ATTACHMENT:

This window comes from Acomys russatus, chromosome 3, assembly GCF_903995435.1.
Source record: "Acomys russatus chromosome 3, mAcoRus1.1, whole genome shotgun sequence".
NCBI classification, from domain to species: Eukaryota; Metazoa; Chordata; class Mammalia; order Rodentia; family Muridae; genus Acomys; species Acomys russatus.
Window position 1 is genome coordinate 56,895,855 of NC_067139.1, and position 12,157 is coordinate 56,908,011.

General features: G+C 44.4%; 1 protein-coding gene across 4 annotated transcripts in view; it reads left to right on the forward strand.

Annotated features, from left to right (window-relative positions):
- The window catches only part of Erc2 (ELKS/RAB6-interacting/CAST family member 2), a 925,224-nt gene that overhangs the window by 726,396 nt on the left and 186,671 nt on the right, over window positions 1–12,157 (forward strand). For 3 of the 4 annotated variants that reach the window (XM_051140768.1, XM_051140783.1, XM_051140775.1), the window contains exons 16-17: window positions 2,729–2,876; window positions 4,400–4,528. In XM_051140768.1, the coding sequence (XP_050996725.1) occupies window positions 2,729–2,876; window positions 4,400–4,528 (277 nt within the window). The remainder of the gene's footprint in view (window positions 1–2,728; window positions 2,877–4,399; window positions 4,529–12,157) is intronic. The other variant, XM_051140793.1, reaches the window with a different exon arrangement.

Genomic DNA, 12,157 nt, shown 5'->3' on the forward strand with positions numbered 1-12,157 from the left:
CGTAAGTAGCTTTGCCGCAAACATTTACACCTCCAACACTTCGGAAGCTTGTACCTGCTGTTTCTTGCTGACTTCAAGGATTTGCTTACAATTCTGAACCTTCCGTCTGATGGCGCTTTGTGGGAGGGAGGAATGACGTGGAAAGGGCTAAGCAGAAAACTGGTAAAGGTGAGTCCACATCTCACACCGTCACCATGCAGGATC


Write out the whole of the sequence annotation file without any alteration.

This window comes from Acomys russatus, chromosome 3, assembly GCF_903995435.1.
Source record: "Acomys russatus chromosome 3, mAcoRus1.1, whole genome shotgun sequence".
NCBI classification, from domain to species: Eukaryota; Metazoa; Chordata; class Mammalia; order Rodentia; family Muridae; genus Acomys; species Acomys russatus.
Window position 1 is genome coordinate 56,895,855 of NC_067139.1, and position 12,157 is coordinate 56,908,011.

General features: G+C 44.4%; 1 protein-coding gene across 4 annotated transcripts in view; it reads left to right on the forward strand.

Annotated features, from left to right (window-relative positions):
- The window catches only part of Erc2 (ELKS/RAB6-interacting/CAST family member 2), a 925,224-nt gene that overhangs the window by 726,396 nt on the left and 186,671 nt on the right, over window positions 1–12,157 (forward strand). For 3 of the 4 annotated variants that reach the window (XM_051140768.1, XM_051140783.1, XM_051140775.1), the window contains exons 16-17: window positions 2,729–2,876; window positions 4,400–4,528. In XM_051140768.1, the coding sequence (XP_050996725.1) occupies window positions 2,729–2,876; window positions 4,400–4,528 (277 nt within the window). The remainder of the gene's footprint in view (window positions 1–2,728; window positions 2,877–4,399; window positions 4,529–12,157) is intronic. The other variant, XM_051140793.1, reaches the window with a different exon arrangement.

Genomic DNA, 12,157 nt, shown 5'->3' on the forward strand with positions numbered 1-12,157 from the left:
CGTAAGTAGCTTTGCCGCAAACATTTACACCTCCAACACTTCGGAAGCTTGTACCTGCTGTTTCTTGCTGACTTCAAGGATTTGCTTACAATTCTGAACCTTCCGTCTGATGGCGCTTTGTGGGAGGGAGGAATGACGTGGAAAGGGCTAAGCAGAAAACTGGTAAAGGTGAGTCCACATCTCACACCGTCACCATGCAGGATC